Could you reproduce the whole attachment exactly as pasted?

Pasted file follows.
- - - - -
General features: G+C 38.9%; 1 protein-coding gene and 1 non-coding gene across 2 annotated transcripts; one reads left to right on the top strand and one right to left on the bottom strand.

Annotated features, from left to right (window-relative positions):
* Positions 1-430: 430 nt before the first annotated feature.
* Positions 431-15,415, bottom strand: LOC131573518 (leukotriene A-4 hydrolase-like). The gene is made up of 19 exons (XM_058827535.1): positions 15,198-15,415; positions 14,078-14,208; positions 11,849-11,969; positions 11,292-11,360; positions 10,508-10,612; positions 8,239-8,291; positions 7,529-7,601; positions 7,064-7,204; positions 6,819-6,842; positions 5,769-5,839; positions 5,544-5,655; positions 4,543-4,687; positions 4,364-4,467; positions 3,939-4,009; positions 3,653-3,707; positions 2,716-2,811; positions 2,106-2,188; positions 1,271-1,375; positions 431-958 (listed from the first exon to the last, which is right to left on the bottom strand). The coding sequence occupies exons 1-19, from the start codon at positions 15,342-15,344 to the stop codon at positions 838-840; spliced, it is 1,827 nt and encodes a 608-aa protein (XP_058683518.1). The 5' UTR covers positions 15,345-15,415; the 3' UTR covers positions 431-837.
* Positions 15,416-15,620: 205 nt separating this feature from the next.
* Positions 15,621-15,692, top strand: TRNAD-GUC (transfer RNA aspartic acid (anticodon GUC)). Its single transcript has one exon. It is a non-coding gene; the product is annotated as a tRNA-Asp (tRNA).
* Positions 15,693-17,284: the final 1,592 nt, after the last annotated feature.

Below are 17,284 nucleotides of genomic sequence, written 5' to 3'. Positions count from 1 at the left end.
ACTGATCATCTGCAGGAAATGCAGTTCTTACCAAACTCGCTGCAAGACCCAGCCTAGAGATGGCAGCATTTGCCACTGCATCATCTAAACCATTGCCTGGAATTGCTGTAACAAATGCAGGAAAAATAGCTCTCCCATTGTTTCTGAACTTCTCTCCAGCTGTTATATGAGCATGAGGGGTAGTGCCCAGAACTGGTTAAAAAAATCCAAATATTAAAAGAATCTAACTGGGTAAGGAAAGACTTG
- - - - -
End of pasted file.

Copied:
General features: G+C 38.9%; 1 protein-coding gene and 1 non-coding gene across 2 annotated transcripts; one reads left to right on the top strand and one right to left on the bottom strand.

Annotated features, from left to right (window-relative positions):
* Positions 1-430: 430 nt before the first annotated feature.
* Positions 431-15,415, bottom strand: LOC131573518 (leukotriene A-4 hydrolase-like). The gene is made up of 19 exons (XM_058827535.1): positions 15,198-15,415; positions 14,078-14,208; positions 11,849-11,969; positions 11,292-11,360; positions 10,508-10,612; positions 8,239-8,291; positions 7,529-7,601; positions 7,064-7,204; positions 6,819-6,842; positions 5,769-5,839; positions 5,544-5,655; positions 4,543-4,687; positions 4,364-4,467; positions 3,939-4,009; positions 3,653-3,707; positions 2,716-2,811; positions 2,106-2,188; positions 1,271-1,375; positions 431-958 (listed from the first exon to the last, which is right to left on the bottom strand). The coding sequence occupies exons 1-19, from the start codon at positions 15,342-15,344 to the stop codon at positions 838-840; spliced, it is 1,827 nt and encodes a 608-aa protein (XP_058683518.1). The 5' UTR covers positions 15,345-15,415; the 3' UTR covers positions 431-837.
* Positions 15,416-15,620: 205 nt separating this feature from the next.
* Positions 15,621-15,692, top strand: TRNAD-GUC (transfer RNA aspartic acid (anticodon GUC)). Its single transcript has one exon. It is a non-coding gene; the product is annotated as a tRNA-Asp (tRNA).
* Positions 15,693-17,284: the final 1,592 nt, after the last annotated feature.

Below are 17,284 nucleotides of genomic sequence, written 5' to 3'. Positions count from 1 at the left end.
ACTGATCATCTGCAGGAAATGCAGTTCTTACCAAACTCGCTGCAAGACCCAGCCTAGAGATGGCAGCATTTGCCACTGCATCATCTAAACCATTGCCTGGAATTGCTGTAACAAATGCAGGAAAAATAGCTCTCCCATTGTTTCTGAACTTCTCTCCAGCTGTTATATGAGCATGAGGGGTAGTGCCCAGAACTGGTTAAAAAAATCCAAATATTAAAAGAATCTAACTGGGTAAGGAAAGACTTG